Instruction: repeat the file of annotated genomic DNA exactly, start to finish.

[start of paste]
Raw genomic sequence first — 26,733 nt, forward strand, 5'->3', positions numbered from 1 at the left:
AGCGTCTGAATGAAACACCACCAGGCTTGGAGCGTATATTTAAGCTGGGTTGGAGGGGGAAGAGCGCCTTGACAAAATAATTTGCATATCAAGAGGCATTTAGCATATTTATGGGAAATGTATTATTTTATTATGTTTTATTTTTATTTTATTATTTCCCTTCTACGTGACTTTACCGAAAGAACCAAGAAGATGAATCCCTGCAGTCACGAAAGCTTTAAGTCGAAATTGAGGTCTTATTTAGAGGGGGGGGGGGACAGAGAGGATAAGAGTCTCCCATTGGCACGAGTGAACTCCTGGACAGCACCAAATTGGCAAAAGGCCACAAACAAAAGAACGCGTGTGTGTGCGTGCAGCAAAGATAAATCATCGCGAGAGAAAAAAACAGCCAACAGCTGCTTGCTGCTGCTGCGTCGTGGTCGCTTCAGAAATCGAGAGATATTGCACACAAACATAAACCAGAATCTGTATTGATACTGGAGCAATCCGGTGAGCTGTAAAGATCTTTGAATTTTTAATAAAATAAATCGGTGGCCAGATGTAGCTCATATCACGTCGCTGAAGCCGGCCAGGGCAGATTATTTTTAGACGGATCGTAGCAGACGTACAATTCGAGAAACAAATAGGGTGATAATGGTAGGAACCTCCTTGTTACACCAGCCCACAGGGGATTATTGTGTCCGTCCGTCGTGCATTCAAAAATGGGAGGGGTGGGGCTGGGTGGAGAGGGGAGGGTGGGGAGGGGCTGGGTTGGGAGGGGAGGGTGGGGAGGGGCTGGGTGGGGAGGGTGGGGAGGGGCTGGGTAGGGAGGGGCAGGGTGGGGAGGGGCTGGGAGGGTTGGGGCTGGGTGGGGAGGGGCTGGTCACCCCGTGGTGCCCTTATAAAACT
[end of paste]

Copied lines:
Raw genomic sequence first — 26,733 nt, forward strand, 5'->3', positions numbered from 1 at the left:
AGCGTCTGAATGAAACACCACCAGGCTTGGAGCGTATATTTAAGCTGGGTTGGAGGGGGAAGAGCGCCTTGACAAAATAATTTGCATATCAAGAGGCATTTAGCATATTTATGGGAAATGTATTATTTTATTATGTTTTATTTTTATTTTATTATTTCCCTTCTACGTGACTTTACCGAAAGAACCAAGAAGATGAATCCCTGCAGTCACGAAAGCTTTAAGTCGAAATTGAGGTCTTATTTAGAGGGGGGGGGGGACAGAGAGGATAAGAGTCTCCCATTGGCACGAGTGAACTCCTGGACAGCACCAAATTGGCAAAAGGCCACAAACAAAAGAACGCGTGTGTGTGCGTGCAGCAAAGATAAATCATCGCGAGAGAAAAAAACAGCCAACAGCTGCTTGCTGCTGCTGCGTCGTGGTCGCTTCAGAAATCGAGAGATATTGCACACAAACATAAACCAGAATCTGTATTGATACTGGAGCAATCCGGTGAGCTGTAAAGATCTTTGAATTTTTAATAAAATAAATCGGTGGCCAGATGTAGCTCATATCACGTCGCTGAAGCCGGCCAGGGCAGATTATTTTTAGACGGATCGTAGCAGACGTACAATTCGAGAAACAAATAGGGTGATAATGGTAGGAACCTCCTTGTTACACCAGCCCACAGGGGATTATTGTGTCCGTCCGTCGTGCATTCAAAAATGGGAGGGGTGGGGCTGGGTGGAGAGGGGAGGGTGGGGAGGGGCTGGGTTGGGAGGGGAGGGTGGGGAGGGGCTGGGTGGGGAGGGTGGGGAGGGGCTGGGTAGGGAGGGGCAGGGTGGGGAGGGGCTGGGAGGGTTGGGGCTGGGTGGGGAGGGGCTGGTCACCCCGTGGTGCCCTTATAAAACT